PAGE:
Congress often moves slowly to change tax and spending laws when circumstances change, but there are ways to design legislation to anticipate and prevent the tendency towards “policy drift.” Enactment of major pieces of legislation tends to be followed by periods of legislative stasis, even when economic conditions change. Policies during the Great Recession are an example of this. The Great Recession proved significantly deeper than forecasters had predicted, when the American Recovery And Reinvestment Act was enacted, but as new information became available, Congress did little to alter the fiscal
stimulus in response, other than to continue some expiring provisions. There are ways to design legislation to anticipate and prevent the tendency towards “policy drift.” This paper
identifies four mechanisms: delegation of legislative authority to administrative agencies, triggers that either automatically adjust policy for changed circumstances or try to force an issue onto Congress’s agenda, expirations of legislation that sunset laws on a predetermined date, and indexing to adjust policy in discrete increments in response to changes in conditions.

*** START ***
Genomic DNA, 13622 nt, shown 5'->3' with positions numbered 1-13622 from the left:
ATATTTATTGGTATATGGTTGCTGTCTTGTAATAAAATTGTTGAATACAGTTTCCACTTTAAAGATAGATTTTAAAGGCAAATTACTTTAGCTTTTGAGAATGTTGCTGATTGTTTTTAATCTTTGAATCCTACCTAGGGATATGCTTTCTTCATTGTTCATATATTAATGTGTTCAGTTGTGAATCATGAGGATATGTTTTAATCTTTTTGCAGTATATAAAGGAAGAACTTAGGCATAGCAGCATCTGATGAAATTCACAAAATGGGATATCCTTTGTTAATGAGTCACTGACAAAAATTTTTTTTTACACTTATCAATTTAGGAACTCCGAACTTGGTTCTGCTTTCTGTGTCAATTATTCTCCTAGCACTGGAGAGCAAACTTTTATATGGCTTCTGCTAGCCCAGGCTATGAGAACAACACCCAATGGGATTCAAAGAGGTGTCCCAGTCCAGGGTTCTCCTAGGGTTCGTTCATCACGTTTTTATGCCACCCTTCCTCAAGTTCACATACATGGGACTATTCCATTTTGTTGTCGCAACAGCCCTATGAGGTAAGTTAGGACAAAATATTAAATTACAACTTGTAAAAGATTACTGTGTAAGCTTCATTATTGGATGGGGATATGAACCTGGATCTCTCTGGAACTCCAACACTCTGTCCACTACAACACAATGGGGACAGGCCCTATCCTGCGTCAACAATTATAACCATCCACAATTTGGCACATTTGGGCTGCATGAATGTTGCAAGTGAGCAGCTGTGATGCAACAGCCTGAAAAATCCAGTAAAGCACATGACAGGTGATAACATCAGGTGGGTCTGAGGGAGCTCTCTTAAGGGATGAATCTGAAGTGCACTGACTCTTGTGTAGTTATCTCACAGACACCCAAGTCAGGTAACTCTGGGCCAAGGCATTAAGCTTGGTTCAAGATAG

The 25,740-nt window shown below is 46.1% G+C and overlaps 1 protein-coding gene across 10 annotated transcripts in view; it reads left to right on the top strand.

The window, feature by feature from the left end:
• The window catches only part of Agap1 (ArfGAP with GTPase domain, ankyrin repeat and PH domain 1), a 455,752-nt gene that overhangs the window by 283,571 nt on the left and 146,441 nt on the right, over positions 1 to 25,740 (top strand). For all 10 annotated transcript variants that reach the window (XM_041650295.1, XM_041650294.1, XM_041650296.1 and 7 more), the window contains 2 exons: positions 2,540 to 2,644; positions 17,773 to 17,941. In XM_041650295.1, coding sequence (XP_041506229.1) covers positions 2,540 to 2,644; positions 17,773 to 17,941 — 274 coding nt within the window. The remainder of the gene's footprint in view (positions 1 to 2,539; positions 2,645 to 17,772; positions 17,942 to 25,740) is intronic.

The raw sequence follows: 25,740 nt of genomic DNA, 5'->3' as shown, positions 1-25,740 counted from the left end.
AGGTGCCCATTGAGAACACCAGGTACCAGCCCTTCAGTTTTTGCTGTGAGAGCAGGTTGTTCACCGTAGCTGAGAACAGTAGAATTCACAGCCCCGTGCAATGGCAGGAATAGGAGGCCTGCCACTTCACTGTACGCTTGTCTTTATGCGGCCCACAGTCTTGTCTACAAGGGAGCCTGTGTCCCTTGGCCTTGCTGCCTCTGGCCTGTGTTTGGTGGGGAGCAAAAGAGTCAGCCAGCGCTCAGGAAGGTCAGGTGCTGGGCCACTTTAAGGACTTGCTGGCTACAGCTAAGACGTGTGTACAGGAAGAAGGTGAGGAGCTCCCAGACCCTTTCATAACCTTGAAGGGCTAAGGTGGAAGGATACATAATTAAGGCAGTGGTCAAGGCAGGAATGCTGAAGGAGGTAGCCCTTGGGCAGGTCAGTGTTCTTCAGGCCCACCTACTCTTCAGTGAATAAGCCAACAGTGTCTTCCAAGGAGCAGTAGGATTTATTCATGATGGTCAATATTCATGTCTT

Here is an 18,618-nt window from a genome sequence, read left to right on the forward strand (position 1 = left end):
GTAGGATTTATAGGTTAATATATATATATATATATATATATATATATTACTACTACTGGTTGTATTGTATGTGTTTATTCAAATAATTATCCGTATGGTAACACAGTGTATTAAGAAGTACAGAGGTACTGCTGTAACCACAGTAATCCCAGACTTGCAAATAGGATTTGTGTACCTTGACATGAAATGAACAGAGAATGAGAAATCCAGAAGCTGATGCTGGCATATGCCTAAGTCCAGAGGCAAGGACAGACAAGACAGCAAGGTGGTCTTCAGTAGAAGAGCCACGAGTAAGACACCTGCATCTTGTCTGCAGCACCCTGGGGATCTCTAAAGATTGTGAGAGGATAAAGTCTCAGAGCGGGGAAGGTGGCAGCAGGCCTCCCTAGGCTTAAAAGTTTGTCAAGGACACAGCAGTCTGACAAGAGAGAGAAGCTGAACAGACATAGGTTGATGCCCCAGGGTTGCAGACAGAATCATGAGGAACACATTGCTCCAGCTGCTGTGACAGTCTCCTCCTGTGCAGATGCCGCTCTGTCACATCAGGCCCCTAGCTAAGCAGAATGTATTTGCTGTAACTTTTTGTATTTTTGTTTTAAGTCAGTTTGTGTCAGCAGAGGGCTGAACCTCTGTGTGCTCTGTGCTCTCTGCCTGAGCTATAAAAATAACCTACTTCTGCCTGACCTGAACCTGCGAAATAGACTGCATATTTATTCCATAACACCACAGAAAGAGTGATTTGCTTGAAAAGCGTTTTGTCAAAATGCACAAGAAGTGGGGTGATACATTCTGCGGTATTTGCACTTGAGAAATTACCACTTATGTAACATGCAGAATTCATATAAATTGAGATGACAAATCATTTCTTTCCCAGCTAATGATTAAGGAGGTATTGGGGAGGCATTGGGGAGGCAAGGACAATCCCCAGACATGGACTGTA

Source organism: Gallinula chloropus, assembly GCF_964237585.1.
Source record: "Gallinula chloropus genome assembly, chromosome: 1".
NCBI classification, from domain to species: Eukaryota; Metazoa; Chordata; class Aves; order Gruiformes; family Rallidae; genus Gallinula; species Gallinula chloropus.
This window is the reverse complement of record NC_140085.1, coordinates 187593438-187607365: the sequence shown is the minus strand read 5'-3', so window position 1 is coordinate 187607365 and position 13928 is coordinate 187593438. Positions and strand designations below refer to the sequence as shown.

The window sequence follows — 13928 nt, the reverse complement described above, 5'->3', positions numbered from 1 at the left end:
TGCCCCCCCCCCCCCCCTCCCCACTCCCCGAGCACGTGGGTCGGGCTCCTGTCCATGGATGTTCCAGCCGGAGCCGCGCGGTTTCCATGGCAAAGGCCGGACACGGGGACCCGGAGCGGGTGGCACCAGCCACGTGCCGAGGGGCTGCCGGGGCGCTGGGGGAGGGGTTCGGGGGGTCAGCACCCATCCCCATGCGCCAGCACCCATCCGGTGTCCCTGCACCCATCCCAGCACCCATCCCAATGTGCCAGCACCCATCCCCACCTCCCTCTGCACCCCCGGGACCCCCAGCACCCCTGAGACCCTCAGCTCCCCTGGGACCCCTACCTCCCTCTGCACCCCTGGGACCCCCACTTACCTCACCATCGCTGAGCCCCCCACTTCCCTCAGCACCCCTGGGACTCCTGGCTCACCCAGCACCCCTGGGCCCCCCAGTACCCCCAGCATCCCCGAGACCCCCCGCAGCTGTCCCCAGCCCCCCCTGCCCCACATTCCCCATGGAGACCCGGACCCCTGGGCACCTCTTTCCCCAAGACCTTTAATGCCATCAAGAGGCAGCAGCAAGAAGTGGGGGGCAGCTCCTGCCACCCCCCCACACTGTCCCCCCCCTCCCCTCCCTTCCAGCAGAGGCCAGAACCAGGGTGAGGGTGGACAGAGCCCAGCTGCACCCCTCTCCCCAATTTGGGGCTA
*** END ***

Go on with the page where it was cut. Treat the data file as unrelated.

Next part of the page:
Each has its advantages and disadvantages, but on balance, triggers that automatically adjust policy to new circumstances tend to be most effective in preventing policy drift, particularly for countercyclical policy and Social Security. When economic conditions deteriorate, triggers could be in place that would automatically adjust levels of aid to states and federal infrastructure spending, provide tax cuts, and adjust the length of eligibility for unemployment benefits. In order to maintain the solvency of Social Security, benefits and taxes could be indexed to changes in estimates of the program’s solvency over 75 years. When there is a projected shortfall or surplus, the law could trigger adjustments in benefits and taxes to compensate. With respect to Medicare, a combination of indexing on the revenue side, and increased delegation on the spending side is recommended. Medicare revenues would be indexed to health cost growth through a combination of payroll taxes and income taxes in order to maintain the current mixed financing system. To keep payments in check, mechanisms like the Independent Payment Advisory Board could be expanded and strengthened.
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